Closing stores is an easy answer. Truly understanding the shifting retail landscape is much more difficult.
The need for traditional components of great customer in-store experiences is still intact:
- Happy, helpful employees
- Clean, welcoming environment
- Respectful interactions
- Overall delightful experience that customers can’t wait to tell others about
A digital transformation includes all of these AND they are evident in online experiences too.
I spent part of my time at the conference with one of my clients who is struggling with digital transformation. His dilemma is getting buy-in from not only his superiors but from the rank and file employees. He shared with me an insight he discovered once he began comparing the numbers.
The best part about math is that it’s true, whether you believe it or not.
After reviewing some simple calculations, he found that 275 people on average physically walk into their store every month. He also discovered that over 10,000 unique visitors come to their website every month (this number does not factor in the traffic and engagement they get on social media channels).
He said, “Why are we spending so much attention and money on delivering a stellar in-store experience while patently ignoring the multitude of shoppers who come to our site?”
I should mention too that this particular client is hamstrung by the manufacturer’s rules that are less like digital marketing and more like obstacles to sales.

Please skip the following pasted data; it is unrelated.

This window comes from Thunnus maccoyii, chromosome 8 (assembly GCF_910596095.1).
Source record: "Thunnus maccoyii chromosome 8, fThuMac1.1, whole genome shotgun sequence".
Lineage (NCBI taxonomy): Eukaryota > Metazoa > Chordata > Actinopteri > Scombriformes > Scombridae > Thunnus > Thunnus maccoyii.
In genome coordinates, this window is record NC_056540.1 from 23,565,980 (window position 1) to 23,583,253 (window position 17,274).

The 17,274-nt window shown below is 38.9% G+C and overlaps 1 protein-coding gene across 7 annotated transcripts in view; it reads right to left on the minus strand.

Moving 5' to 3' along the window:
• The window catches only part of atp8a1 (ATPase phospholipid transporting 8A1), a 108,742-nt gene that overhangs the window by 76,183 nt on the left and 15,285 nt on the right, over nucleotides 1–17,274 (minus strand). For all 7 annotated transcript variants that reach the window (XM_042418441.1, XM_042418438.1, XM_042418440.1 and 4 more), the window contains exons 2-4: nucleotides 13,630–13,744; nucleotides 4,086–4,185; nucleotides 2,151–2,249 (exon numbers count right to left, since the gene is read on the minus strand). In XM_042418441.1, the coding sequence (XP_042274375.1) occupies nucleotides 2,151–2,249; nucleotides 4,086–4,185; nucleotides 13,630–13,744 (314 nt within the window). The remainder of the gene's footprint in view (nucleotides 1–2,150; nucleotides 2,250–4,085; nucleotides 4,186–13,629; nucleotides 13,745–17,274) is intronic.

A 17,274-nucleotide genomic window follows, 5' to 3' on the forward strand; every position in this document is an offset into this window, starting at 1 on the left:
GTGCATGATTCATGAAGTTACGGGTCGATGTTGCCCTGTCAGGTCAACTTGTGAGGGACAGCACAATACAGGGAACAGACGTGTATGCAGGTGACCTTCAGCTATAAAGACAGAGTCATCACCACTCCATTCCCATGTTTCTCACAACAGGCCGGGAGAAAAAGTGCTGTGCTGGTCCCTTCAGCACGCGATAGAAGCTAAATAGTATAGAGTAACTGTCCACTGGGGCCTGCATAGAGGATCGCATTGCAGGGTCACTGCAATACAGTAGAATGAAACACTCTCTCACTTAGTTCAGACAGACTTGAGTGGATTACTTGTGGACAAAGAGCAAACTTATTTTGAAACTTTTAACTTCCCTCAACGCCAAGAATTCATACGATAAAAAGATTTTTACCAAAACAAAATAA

As I interacted with and listened to attendees at the conference, I found most struggle with:
- Outdated platforms (websites).
- Too many solutions for problems they don’t have.
- Social media savvy and where to focus.
- Nearly non-existent analysis of data (aka: targeting their ideal customers and proof that what they’re doing is paying off).
A holistic approach matters.
In order to succeed at digital transformation, companies must think holistically about their strategy. Consumer behavior is driving retail changes and it’s important to understand what those behaviors are exactly.
Ever-evolving consumer shopping behaviors are driven by:
- Channel-agnostic shopping journey. The use of digital tools and channels during pre-sale, transaction, and post-sale.
- Expectation of a seamless experience. Consumers display so-called omni-channel behavior and seek experiences that are as easy, fast and frictionless.
- Innovation as a new expectation. There’s a growing demand for shopping experiences that transcend beyond excellence which are unique and satisfy a need to witness innovation.
- Easy access to information that matters. Helpful relevant content throughout the digital shopping experience that bridges through to in-store employee/customer interactions.
Adapting your store’s operations to these behaviors is key.
As digital transformation strategies emerge, deconstructing the organization and restructuring based on specific goals will become commonplace.
We already see the need in the social media and digital marketing goals for dealerships. There is an emergence of customer-facing advocates (salespeople or otherwise) who engage the customer through all channels and all phases of the buying cycle.
Pro Tip: Use customer feedback to assist evolutionary change. This is very different than just catering to the customer’s needs. It’s acting on what customers are asking for.
Retail disruption is here and digital transformation is the way forward. The question is, how will you evolve?